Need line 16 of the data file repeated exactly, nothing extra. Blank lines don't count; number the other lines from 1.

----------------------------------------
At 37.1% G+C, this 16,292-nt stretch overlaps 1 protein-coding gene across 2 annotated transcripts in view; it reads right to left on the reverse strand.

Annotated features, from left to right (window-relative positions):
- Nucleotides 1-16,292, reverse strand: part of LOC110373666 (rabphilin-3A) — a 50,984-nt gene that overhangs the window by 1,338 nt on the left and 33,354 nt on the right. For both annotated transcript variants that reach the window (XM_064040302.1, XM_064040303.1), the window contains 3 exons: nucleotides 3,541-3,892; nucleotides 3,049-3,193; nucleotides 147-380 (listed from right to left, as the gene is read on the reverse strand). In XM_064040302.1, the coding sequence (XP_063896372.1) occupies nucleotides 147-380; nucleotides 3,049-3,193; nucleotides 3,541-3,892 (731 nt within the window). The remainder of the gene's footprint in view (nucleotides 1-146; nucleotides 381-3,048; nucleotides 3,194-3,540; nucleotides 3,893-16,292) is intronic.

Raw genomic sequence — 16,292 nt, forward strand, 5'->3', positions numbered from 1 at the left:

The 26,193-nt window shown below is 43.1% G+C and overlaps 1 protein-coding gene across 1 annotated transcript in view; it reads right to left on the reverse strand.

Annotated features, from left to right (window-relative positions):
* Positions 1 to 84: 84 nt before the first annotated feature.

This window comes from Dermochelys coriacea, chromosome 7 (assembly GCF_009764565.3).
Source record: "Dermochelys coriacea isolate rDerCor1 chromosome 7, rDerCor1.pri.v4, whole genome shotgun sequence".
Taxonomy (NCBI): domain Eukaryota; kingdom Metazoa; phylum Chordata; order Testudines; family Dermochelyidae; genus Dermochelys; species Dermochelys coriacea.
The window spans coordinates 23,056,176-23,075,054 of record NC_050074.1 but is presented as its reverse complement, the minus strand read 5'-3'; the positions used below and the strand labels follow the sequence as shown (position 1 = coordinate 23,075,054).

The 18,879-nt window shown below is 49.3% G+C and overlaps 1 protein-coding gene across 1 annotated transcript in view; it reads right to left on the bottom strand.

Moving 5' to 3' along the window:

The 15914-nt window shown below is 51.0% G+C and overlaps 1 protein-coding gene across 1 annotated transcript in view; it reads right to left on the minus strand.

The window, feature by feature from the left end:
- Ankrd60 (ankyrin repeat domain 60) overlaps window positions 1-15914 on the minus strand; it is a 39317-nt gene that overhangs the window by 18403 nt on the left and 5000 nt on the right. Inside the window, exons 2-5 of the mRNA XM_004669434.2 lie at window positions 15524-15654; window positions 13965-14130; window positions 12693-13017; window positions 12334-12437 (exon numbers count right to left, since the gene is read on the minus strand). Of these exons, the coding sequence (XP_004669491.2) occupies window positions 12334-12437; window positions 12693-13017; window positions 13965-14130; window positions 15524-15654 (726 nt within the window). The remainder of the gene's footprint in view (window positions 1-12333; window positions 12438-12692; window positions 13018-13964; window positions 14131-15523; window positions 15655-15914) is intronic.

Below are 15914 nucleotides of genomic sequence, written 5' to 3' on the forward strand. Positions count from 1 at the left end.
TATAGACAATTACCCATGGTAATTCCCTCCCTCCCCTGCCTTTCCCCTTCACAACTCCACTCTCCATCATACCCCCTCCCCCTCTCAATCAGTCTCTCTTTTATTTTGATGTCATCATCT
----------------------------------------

- Ankrd60 (ankyrin repeat domain 60) overlaps window positions 1-15914 on the minus strand; it is a 39317-nt gene that overhangs the window by 18403 nt on the left and 5000 nt on the right. Inside the window, exons 2-5 of the mRNA XM_004669434.2 lie at window positions 15524-15654; window positions 13965-14130; window positions 12693-13017; window positions 12334-12437 (exon numbers count right to left, since the gene is read on the minus strand). Of these exons, the coding sequence (XP_004669491.2) occupies window positions 12334-12437; window positions 12693-13017; window positions 13965-14130; window positions 15524-15654 (726 nt within the window). The remainder of the gene's footprint in view (window positions 1-12333; window positions 12438-12692; window positions 13018-13964; window positions 14131-15523; window positions 15655-15914) is intronic.